November 21, 2020
Domestic Violence, which is the least visible form of abuse and a silent killer of many, remains the most widespread and the cause of deaths of many women and children every year. Unfortunately domestic abuse is often considered less seriously than other forms of violence. It effect transcend the individual who is the victim, to the family as a unit, the community and the entire society.
Domestic violence includes physical, psychological, sexual, economic and emotional abuse perpetuated by one person against another, mostly women, within the context of an intimate or family relationship. The goal of the abuser is to establish and maintain power and control over the victim.
According to the Domestic Violence Act, 2007, (Act 732) of Ghana, domestic violence within a previous or existing relationship means “engaging in an act under the Criminal Code 1960 (Act 29), which constitutes a threat or harm to a person under the Act; specific acts, threats to commit, or acts likely to result in physical, sexual, economic, and emotional abuse”.
This is the most familiar form of violence. It involves a range of acts that are generally inflicted by one person against another, resulting in varying degrees of injury. Such acts include inflicting pain, or causing harm through use of the hand, assaulting/battering with weapons such as a knife, stick, belt, or rope. It can include cruel punishment and physical torture, such as engaging someone in forced labour, forced imprisonment, disfigurement (face scarring), and can sometimes cause death.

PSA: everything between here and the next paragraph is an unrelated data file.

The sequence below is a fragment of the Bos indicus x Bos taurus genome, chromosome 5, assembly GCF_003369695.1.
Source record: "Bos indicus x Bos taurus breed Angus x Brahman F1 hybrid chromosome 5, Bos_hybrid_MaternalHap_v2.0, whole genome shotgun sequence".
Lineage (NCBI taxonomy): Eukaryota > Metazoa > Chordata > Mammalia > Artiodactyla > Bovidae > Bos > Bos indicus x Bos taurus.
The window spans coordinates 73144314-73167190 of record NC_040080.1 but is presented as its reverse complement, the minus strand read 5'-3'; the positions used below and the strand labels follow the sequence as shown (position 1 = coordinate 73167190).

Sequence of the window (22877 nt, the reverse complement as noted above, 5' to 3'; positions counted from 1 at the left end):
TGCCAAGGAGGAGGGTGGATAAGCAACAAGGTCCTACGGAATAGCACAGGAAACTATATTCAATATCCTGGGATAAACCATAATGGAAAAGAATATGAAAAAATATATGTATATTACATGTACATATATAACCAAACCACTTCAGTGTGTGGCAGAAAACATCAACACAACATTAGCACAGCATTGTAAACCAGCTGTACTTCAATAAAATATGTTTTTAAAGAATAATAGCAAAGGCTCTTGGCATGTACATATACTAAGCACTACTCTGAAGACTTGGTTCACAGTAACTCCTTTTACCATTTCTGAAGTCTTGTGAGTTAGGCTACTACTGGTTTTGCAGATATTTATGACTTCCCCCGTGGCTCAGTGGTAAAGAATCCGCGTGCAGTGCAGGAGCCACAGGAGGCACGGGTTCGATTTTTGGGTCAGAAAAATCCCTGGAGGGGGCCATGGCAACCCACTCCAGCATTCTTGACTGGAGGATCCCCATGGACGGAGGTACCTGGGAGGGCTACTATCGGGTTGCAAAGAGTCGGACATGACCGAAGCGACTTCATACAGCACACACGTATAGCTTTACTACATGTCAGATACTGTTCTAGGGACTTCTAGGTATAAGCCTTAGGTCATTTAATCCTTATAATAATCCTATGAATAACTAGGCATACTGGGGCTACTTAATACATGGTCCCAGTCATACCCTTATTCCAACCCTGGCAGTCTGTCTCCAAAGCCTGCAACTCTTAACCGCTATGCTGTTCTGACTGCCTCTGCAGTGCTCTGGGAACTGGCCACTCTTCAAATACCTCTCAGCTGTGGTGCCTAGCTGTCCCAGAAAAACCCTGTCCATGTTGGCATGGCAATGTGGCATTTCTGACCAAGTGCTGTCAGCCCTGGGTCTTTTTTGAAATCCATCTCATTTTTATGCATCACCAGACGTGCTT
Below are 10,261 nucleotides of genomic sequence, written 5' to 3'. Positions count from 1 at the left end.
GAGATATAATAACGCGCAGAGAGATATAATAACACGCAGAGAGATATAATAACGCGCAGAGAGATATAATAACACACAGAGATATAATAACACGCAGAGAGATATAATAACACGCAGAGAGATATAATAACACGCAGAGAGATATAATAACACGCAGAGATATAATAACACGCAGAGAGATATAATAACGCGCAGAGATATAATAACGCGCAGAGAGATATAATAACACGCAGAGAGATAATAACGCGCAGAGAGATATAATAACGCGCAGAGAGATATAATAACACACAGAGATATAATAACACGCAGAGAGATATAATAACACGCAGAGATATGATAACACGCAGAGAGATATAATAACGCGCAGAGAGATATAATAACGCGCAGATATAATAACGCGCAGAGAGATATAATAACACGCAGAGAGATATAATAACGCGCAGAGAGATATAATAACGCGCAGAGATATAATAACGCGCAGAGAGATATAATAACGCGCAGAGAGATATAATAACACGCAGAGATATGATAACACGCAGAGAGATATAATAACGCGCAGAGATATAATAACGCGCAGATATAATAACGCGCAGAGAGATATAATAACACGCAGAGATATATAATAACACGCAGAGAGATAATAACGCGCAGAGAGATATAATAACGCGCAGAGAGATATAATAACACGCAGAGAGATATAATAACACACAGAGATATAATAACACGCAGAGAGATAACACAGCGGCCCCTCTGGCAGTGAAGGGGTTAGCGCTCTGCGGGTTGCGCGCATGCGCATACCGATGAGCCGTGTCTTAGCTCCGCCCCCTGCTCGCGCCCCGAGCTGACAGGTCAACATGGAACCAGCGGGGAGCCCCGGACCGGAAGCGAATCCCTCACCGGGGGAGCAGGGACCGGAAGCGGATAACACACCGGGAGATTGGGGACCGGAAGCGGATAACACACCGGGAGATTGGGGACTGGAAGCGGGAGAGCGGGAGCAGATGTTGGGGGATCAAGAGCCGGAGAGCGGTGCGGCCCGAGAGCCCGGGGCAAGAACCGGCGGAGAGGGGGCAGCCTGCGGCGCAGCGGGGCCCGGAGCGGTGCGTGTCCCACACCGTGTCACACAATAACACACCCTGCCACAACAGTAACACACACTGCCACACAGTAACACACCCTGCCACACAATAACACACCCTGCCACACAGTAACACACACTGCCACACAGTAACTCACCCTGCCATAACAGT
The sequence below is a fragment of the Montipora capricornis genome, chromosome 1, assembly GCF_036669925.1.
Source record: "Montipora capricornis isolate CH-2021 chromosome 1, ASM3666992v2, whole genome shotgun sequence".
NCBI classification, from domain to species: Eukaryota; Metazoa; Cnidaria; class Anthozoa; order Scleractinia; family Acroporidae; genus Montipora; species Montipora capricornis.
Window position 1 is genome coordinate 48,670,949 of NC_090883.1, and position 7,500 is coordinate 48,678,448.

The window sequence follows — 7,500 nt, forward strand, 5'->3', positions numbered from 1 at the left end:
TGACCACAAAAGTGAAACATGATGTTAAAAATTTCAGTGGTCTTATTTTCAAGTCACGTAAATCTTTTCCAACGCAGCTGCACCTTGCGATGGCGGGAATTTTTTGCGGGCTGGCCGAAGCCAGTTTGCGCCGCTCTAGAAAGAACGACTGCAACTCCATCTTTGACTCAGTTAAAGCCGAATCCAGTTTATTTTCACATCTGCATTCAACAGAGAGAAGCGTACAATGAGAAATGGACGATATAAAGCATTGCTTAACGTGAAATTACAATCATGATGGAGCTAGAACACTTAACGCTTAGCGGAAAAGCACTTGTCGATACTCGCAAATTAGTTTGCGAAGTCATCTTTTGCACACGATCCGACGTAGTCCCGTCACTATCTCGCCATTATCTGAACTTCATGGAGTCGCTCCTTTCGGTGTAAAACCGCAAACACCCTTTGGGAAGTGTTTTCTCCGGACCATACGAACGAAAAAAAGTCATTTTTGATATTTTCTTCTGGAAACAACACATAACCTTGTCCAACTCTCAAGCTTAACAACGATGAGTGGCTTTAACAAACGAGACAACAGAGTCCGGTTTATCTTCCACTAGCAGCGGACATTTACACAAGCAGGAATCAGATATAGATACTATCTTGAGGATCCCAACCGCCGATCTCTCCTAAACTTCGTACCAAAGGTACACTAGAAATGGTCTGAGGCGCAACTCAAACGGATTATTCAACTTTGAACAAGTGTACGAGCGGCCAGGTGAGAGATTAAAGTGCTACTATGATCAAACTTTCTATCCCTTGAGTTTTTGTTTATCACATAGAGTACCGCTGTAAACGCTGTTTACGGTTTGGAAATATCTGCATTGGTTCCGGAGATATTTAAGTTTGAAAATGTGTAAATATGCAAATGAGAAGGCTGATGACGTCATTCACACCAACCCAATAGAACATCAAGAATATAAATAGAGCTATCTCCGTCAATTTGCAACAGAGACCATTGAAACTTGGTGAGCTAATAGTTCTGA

This type of abuse usually precedes physical abuse, and consists of derogatory comments: ‘putting down’, insults, provoking, threatening to take children away and denying access to them. These utterances are calculated to demean, humiliate or degrade the woman, in the home or out of the home. Some of these utterances include telling a woman she is ugly, useless, and foolish; a bad mother, wife and housekeeper, all of which make a woman feel worthless and without control of her life.
This is closely linked to verbal abuse. It is used to force compliance or obedience, and/or to exert control. It included threatening behaviour, such as a spouse withholding affection, communication, sex or company, as well as outright insults, threats, and criticism, bullying, and disrespect of women.
This form of abuse includes rape or any forced sexual action, including marital rape (which is part of spousal abuse), defilement, incest, indecent assault, sexual harassment and intimidation at work, sale and trafficking of women and forced prostitution. Basically, it covers any act that humiliates or violates the sexual integrity of a person.
In conclusion, while the manifestation of violence against women, and especially domestic violence, may differ depending on the economic, social and cultural context, the phenomenon is universal and contributes enormously to women’s subordination world-wide. It affects not only women, but the family, neighbours, co-workers and the entire society. Domestic violence is human rights violation against women and must be treated as such. This heinous crime against our mothers, sisters and daughters should stop and the time is now.
Because of the devastating effect it has on women some of whom don’t have a safe haven to go to, I support the creation of safe houses for such victims.
Donations are always appreciated, but there are lots of great ways to get involved.